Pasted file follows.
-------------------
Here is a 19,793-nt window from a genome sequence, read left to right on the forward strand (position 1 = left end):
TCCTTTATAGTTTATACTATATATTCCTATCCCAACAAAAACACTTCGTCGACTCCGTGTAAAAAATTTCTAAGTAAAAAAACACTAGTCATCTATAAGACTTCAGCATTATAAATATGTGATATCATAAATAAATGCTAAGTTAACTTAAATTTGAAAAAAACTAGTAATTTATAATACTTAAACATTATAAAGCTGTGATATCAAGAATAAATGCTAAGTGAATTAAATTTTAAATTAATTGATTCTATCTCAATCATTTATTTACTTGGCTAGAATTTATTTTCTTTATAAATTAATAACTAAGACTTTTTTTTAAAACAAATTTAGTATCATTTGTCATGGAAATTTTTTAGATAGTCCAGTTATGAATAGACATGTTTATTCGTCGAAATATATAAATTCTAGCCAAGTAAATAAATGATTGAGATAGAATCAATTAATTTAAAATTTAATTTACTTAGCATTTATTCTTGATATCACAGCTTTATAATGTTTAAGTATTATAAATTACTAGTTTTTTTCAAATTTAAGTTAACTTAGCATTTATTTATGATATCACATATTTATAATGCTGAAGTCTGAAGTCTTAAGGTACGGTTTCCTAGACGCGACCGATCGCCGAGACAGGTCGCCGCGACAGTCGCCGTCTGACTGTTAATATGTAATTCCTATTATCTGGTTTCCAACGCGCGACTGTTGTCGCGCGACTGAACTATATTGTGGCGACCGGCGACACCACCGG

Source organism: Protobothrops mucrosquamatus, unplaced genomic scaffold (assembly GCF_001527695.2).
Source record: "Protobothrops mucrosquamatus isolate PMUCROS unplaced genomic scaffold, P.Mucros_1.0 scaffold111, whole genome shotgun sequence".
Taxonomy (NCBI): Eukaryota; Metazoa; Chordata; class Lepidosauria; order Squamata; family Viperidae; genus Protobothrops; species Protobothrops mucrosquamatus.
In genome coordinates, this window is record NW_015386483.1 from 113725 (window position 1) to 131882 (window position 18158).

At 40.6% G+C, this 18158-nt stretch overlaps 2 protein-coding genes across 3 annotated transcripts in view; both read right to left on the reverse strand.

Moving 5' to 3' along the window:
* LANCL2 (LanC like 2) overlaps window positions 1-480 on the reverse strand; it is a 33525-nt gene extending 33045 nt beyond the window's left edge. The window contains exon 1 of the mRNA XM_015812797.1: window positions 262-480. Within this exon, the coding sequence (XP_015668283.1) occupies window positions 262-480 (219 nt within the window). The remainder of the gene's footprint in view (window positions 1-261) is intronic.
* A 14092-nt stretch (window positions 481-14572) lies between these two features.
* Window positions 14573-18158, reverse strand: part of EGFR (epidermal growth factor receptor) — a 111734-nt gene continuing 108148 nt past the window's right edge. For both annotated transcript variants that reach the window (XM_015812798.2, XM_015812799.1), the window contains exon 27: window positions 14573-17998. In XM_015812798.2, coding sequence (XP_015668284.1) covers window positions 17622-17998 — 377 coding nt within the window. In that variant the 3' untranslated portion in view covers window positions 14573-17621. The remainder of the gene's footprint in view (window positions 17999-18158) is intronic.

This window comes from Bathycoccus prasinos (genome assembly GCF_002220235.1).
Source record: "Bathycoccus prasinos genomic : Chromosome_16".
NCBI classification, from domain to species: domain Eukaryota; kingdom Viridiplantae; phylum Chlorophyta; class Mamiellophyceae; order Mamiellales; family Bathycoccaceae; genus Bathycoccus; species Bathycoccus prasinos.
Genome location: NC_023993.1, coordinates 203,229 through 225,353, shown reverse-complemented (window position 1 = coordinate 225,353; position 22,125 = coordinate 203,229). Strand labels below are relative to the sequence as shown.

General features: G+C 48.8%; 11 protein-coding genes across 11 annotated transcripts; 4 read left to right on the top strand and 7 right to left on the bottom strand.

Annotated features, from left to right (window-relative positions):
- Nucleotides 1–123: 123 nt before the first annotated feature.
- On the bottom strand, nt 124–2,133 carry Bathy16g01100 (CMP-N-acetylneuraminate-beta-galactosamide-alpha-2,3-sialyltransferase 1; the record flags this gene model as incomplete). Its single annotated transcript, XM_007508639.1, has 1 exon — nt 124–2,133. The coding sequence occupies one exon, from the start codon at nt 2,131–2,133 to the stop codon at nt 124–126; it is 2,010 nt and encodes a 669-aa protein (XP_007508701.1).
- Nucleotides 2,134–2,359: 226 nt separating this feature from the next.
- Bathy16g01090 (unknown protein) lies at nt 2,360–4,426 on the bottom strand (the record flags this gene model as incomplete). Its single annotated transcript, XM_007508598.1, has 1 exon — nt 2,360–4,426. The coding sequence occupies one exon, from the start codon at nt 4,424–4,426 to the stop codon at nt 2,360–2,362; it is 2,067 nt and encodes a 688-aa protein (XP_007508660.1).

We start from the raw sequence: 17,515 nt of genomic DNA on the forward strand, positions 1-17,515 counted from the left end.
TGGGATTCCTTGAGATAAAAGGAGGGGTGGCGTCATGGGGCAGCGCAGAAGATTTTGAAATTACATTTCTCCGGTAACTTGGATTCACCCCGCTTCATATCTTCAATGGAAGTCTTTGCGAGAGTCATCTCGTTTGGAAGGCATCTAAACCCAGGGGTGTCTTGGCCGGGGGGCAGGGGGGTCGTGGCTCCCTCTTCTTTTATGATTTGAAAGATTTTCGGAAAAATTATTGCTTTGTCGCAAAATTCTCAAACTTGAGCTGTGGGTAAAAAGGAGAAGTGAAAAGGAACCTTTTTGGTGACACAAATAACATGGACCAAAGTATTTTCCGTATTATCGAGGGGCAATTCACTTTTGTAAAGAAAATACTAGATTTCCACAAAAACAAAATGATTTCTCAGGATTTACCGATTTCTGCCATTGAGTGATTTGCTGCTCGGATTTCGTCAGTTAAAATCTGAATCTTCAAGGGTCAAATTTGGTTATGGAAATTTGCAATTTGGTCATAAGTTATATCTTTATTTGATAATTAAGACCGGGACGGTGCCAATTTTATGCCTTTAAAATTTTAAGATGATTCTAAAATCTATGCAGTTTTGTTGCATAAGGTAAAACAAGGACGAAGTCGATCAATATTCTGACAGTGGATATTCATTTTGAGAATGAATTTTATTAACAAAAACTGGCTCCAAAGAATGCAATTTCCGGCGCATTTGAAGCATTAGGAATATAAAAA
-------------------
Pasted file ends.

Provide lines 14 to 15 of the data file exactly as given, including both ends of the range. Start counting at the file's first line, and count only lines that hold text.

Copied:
NCBI classification, from domain to species: domain Eukaryota; kingdom Viridiplantae; phylum Chlorophyta; class Mamiellophyceae; order Mamiellales; family Bathycoccaceae; genus Bathycoccus; species Bathycoccus prasinos.
Genome location: NC_023993.1, coordinates 203,229 through 225,353, shown reverse-complemented (window position 1 = coordinate 225,353; position 22,125 = coordinate 203,229). Strand labels below are relative to the sequence as shown.